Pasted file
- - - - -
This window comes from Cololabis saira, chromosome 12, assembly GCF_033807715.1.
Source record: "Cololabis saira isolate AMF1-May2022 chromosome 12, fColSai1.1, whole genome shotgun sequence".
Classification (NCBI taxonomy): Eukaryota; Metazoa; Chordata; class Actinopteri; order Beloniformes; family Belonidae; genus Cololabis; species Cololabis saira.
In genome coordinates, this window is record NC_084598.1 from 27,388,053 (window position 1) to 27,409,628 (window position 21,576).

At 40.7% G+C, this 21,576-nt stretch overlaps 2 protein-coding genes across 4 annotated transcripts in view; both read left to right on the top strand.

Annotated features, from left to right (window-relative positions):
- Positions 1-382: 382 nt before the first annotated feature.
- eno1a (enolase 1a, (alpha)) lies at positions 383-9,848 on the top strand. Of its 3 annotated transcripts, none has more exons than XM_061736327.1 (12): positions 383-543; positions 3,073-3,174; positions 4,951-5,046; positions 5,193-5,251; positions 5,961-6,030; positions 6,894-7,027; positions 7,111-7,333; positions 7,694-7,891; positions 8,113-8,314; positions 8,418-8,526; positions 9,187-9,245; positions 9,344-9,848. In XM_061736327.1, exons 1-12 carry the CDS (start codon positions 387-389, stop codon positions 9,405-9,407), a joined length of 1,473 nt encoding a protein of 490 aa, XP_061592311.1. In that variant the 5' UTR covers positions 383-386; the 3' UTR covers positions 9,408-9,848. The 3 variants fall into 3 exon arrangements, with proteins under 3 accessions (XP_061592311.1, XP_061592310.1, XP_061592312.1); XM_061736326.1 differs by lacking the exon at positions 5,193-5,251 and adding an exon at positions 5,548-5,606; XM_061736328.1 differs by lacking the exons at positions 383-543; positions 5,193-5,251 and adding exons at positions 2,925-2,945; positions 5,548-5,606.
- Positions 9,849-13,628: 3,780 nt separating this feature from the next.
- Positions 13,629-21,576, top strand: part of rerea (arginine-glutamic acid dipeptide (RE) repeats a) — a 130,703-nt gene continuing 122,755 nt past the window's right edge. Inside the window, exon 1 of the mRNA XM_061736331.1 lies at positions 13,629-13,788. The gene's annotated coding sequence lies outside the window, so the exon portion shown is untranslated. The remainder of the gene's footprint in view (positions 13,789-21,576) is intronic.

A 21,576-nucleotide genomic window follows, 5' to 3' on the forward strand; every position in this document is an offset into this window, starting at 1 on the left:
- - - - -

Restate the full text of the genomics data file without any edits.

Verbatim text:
This window comes from Cololabis saira, chromosome 12, assembly GCF_033807715.1.
Source record: "Cololabis saira isolate AMF1-May2022 chromosome 12, fColSai1.1, whole genome shotgun sequence".
Classification (NCBI taxonomy): Eukaryota; Metazoa; Chordata; class Actinopteri; order Beloniformes; family Belonidae; genus Cololabis; species Cololabis saira.
In genome coordinates, this window is record NC_084598.1 from 27,388,053 (window position 1) to 27,409,628 (window position 21,576).

At 40.7% G+C, this 21,576-nt stretch overlaps 2 protein-coding genes across 4 annotated transcripts in view; both read left to right on the top strand.

Annotated features, from left to right (window-relative positions):
- Positions 1-382: 382 nt before the first annotated feature.
- eno1a (enolase 1a, (alpha)) lies at positions 383-9,848 on the top strand. Of its 3 annotated transcripts, none has more exons than XM_061736327.1 (12): positions 383-543; positions 3,073-3,174; positions 4,951-5,046; positions 5,193-5,251; positions 5,961-6,030; positions 6,894-7,027; positions 7,111-7,333; positions 7,694-7,891; positions 8,113-8,314; positions 8,418-8,526; positions 9,187-9,245; positions 9,344-9,848. In XM_061736327.1, exons 1-12 carry the CDS (start codon positions 387-389, stop codon positions 9,405-9,407), a joined length of 1,473 nt encoding a protein of 490 aa, XP_061592311.1. In that variant the 5' UTR covers positions 383-386; the 3' UTR covers positions 9,408-9,848. The 3 variants fall into 3 exon arrangements, with proteins under 3 accessions (XP_061592311.1, XP_061592310.1, XP_061592312.1); XM_061736326.1 differs by lacking the exon at positions 5,193-5,251 and adding an exon at positions 5,548-5,606; XM_061736328.1 differs by lacking the exons at positions 383-543; positions 5,193-5,251 and adding exons at positions 2,925-2,945; positions 5,548-5,606.
- Positions 9,849-13,628: 3,780 nt separating this feature from the next.
- Positions 13,629-21,576, top strand: part of rerea (arginine-glutamic acid dipeptide (RE) repeats a) — a 130,703-nt gene continuing 122,755 nt past the window's right edge. Inside the window, exon 1 of the mRNA XM_061736331.1 lies at positions 13,629-13,788. The gene's annotated coding sequence lies outside the window, so the exon portion shown is untranslated. The remainder of the gene's footprint in view (positions 13,789-21,576) is intronic.

A 21,576-nucleotide genomic window follows, 5' to 3' on the forward strand; every position in this document is an offset into this window, starting at 1 on the left: